House Republicans passed their version of the farm bill (H.R. 2) on a party-line, 213-211 vote Thursday. The bill is unchanged from the version that failed to pass in May, but it gained more Republican votes after House Speaker Paul Ryan, R-Wis., agreed to schedule votes on unrelated immigration bills.
The farm bill failed to pass last month after Democrats and some moderate Republicans opposed changes to the Supplemental Nutrition Assistance Program (SNAP) in the bill and some members of the conservative House Freedom Caucus withheld their votes to force action on a separate immigration and border security bill. No Democrats voted for the bill during either vote.
The House farm bill would increase the Conservation Reserve Program (CRP) from the current 24 million to 29 million acres and reform rental rates to encourage removal of productive acres from the program. The bill also includes a bipartisan provision that gives grain handling facilities whose grain inspection exceptions were wrongly terminated by the federal grain inspection service the opportunity to return to their exception provider.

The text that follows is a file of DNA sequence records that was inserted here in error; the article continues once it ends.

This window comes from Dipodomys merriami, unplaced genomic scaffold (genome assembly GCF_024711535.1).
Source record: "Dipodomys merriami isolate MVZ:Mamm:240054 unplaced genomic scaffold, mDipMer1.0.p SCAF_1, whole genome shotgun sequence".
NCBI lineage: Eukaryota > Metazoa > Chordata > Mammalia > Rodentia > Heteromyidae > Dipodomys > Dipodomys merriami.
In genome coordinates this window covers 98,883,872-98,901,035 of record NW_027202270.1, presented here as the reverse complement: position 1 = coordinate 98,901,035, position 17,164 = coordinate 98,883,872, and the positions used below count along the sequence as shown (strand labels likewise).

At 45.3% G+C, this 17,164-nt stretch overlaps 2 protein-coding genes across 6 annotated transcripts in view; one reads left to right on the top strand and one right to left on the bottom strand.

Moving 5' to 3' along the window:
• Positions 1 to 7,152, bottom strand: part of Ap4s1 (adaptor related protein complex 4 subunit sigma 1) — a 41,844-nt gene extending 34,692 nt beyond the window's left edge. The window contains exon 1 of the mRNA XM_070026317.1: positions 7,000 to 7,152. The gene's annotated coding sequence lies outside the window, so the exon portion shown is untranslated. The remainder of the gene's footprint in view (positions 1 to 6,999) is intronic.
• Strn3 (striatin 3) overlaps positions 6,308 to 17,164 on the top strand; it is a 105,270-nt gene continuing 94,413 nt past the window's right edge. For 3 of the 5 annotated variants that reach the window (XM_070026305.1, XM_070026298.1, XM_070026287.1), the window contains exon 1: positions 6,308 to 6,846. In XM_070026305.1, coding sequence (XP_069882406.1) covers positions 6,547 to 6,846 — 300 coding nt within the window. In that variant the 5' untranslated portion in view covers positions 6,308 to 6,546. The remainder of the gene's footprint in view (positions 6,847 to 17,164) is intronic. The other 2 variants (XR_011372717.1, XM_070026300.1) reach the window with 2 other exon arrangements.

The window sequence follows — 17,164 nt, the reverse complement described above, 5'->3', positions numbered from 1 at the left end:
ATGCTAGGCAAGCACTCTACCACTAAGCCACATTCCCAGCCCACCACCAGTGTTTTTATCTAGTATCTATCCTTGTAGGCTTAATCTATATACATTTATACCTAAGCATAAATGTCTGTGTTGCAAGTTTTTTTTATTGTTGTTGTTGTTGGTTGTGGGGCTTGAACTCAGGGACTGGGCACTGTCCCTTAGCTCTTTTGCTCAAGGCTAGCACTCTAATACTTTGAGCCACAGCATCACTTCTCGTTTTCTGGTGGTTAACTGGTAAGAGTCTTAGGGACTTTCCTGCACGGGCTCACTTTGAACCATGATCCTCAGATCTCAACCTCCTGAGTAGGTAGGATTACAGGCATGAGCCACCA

The Senate Agriculture Committee on June 13 approved its version of the new farm bill by a 20-1 vote, sending the bill to the Senate floor for a debate before July 4.
The Senate committee-passed bill would increase the Conservation Reserve Program (CRP) acreage cap by 1 million acres to 25 million acres. The bill also would lower and cap the annual rental rate for both general and continuous sign-ups to 88.5 percent of the county rental rate. That compares to an 80 percent county payment rate cap. A troubling new CRP provision would create a Conservation Reserve Easement Program to pay landowners to permanently give up their rights, as well those of all future owners, to engage in crop production on the land. In contrast to the House’s version, which eliminates the Conservation Stewardship Program (CSP), the Senate bill would leave CSP intact as a standalone program, but reduce the acreage cap from 10 million acres to 7.797 million.
The House bill includes work requirements for SNAP recipients and tighter eligibility rules for the program, while the Senate bill contains neither of these stricter requirements. SNAP, which is under the Nutrition Title of the bill, will be the biggest difference lawmakers must reconcile before agreeing on a final version of the farm bill to pass and send to the president’s desk. The current farm bill expires Sept. 30.
During the farm bill process, the NGFA is encouraging lawmakers to support further reforms to the CRP embodied in the “Give Our Resources the Opportunity to Work” (GROW) Act. NGFA members have the opportunity to advocate for CRP reform here.